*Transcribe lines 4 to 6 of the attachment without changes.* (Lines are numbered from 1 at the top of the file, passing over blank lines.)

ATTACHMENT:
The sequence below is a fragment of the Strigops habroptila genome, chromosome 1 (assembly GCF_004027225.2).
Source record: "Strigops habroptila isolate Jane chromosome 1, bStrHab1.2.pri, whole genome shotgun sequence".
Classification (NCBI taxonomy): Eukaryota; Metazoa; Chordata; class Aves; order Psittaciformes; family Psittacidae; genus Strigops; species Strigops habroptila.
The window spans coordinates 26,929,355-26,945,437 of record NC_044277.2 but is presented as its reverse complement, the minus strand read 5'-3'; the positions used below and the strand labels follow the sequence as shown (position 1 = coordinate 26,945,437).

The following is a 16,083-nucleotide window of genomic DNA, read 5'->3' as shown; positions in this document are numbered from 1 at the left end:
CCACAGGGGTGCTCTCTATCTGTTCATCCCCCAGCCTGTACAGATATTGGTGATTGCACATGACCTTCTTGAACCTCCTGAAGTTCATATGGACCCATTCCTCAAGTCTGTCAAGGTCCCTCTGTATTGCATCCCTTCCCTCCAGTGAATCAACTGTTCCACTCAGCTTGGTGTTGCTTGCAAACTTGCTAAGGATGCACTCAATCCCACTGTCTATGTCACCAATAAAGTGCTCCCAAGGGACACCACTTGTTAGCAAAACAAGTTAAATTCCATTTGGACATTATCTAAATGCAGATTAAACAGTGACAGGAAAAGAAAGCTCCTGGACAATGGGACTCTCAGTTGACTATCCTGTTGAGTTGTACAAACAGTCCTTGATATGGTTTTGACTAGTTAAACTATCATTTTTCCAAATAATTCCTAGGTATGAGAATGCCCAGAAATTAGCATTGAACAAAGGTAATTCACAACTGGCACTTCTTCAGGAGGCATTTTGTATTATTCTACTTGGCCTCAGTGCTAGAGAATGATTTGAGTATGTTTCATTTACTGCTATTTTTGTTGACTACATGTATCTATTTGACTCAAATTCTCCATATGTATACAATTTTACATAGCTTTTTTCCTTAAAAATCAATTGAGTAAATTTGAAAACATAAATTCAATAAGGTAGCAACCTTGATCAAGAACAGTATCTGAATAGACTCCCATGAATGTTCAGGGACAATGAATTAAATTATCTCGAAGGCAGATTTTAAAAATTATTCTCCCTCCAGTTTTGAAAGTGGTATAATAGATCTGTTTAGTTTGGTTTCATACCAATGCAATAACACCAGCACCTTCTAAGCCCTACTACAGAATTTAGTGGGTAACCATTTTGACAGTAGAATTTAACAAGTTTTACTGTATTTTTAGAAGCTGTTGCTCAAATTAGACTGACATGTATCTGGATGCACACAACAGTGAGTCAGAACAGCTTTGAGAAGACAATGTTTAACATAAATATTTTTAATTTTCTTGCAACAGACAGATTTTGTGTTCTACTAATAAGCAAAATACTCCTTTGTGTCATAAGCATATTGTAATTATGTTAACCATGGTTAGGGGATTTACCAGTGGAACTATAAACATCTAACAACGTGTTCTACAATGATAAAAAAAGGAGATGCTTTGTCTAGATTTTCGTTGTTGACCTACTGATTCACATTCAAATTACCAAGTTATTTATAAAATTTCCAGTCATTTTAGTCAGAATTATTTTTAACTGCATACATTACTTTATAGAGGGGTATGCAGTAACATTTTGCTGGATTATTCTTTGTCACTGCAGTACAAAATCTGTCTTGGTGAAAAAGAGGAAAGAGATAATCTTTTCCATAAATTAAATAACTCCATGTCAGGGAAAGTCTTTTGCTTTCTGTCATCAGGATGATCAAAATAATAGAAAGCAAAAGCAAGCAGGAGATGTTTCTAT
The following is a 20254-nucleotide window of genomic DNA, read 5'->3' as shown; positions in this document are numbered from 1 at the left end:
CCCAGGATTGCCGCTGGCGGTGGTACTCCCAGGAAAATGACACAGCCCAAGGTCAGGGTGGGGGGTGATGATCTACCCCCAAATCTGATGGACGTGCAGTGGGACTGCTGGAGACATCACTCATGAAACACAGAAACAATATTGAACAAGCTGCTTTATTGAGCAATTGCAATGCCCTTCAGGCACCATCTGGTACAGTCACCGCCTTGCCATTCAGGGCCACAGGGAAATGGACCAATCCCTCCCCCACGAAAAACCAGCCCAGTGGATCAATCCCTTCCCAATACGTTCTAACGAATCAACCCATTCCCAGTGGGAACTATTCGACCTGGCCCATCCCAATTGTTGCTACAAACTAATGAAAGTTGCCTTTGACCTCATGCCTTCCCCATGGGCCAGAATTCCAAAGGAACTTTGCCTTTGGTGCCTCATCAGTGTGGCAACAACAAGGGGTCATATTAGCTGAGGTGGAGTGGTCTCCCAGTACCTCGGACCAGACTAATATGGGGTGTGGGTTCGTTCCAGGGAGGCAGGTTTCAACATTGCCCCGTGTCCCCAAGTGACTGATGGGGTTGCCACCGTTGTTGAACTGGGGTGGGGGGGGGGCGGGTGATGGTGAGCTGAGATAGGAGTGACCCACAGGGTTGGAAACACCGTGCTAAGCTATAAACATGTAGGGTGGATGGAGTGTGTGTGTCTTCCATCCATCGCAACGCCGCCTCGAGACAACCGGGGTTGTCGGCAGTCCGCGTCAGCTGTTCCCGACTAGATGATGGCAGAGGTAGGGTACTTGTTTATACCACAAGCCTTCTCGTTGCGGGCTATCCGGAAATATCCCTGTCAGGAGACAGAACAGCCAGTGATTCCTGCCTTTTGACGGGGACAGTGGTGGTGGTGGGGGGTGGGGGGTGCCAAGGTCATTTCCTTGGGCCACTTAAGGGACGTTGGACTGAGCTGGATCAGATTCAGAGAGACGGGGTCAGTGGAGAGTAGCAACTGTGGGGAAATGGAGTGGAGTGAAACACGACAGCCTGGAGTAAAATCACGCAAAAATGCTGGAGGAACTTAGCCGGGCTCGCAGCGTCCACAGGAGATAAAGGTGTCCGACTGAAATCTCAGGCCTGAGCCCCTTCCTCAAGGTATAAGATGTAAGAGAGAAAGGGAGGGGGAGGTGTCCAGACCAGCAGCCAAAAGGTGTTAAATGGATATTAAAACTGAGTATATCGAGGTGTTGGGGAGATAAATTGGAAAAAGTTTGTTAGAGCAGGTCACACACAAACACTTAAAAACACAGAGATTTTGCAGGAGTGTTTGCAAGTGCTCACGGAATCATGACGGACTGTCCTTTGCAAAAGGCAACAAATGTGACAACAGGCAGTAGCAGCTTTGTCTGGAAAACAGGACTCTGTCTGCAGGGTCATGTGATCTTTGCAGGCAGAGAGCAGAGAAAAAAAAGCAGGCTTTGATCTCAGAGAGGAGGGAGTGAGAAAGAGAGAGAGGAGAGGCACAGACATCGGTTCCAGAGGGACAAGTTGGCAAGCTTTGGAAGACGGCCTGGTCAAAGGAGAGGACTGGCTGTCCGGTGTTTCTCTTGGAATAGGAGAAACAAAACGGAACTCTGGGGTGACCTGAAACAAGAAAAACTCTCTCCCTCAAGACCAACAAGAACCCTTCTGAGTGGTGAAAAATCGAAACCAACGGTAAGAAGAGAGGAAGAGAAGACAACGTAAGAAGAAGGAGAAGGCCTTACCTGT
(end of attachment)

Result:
The window spans coordinates 26,929,355-26,945,437 of record NC_044277.2 but is presented as its reverse complement, the minus strand read 5'-3'; the positions used below and the strand labels follow the sequence as shown (position 1 = coordinate 26,945,437).

The following is a 16,083-nucleotide window of genomic DNA, read 5'->3' as shown; positions in this document are numbered from 1 at the left end:
CCACAGGGGTGCTCTCTATCTGTTCATCCCCCAGCCTGTACAGATATTGGTGATTGCACATGACCTTCTTGAACCTCCTGAAGTTCATATGGACCCATTCCTCAAGTCTGTCAAGGTCCCTCTGTATTGCATCCCTTCCCTCCAGTGAATCAACTGTTCCACTCAGCTTGGTGTTGCTTGCAAACTTGCTAAGGATGCACTCAATCCCACTGTCTATGTCACCAATAAAGTGCTCCCAAGGGACACCACTTGTTAGCAAAACAAGTTAAATTCCATTTGGACATTATCTAAATGCAGATTAAACAGTGACAGGAAAAGAAAGCTCCTGGACAATGGGACTCTCAGTTGACTATCCTGTTGAGTTGTACAAACAGTCCTTGATATGGTTTTGACTAGTTAAACTATCATTTTTCCAAATAATTCCTAGGTATGAGAATGCCCAGAAATTAGCATTGAACAAAGGTAATTCACAACTGGCACTTCTTCAGGAGGCATTTTGTATTATTCTACTTGGCCTCAGTGCTAGAGAATGATTTGAGTATGTTTCATTTACTGCTATTTTTGTTGACTACATGTATCTATTTGACTCAAATTCTCCATATGTATACAATTTTACATAGCTTTTTTCCTTAAAAATCAATTGAGTAAATTTGAAAACATAAATTCAATAAGGTAGCAACCTTGATCAAGAACAGTATCTGAATAGACTCCCATGAATGTTCAGGGACAATGAATTAAATTATCTCGAAGGCAGATTTTAAAAATTATTCTCCCTCCAGTTTTGAAAGTGGTATAATAGATCTGTTTAGTTTGGTTTCATACCAATGCAATAACACCAGCACCTTCTAAGCCCTACTACAGAATTTAGTGGGTAACCATTTTGACAGTAGAATTTAACAAGTTTTACTGTATTTTTAGAAGCTGTTGCTCAAATTAGACTGACATGTATCTGGATGCACACAACAGTGAGTCAGAACAGCTTTGAGAAGACAATGTTTAACATAAATATTTTTAATTTTCTTGCAACAGACAGATTTTGTGTTCTACTAATAAGCAAAATACTCCTTTGTGTCATAAGCATATTGTAATTATGTTAACCATGGTTAGGGGATTTACCAGTGGAACTATAAACATCTAACAACGTGTTCTACAATGATAAAAAAAGGAGATGCTTTGTCTAGATTTTCGTTGTTGACCTACTGATTCACATTCAAATTACCAAGTTATTTATAAAATTTCCAGTCATTTTAGTCAGAATTATTTTTAACTGCATACATTACTTTATAGAGGGGTATGCAGTAACATTTTGCTGGATTATTCTTTGTCACTGCAGTACAAAATCTGTCTTGGTGAAAAAGAGGAAAGAGATAATCTTTTCCATAAATTAAATAACTCCATGTCAGGGAAAGTCTTTTGCTTTCTGTCATCAGGATGATCAAAATAATAGAAAGCAAAAGCAAGCAGGAGATGTTTCTAT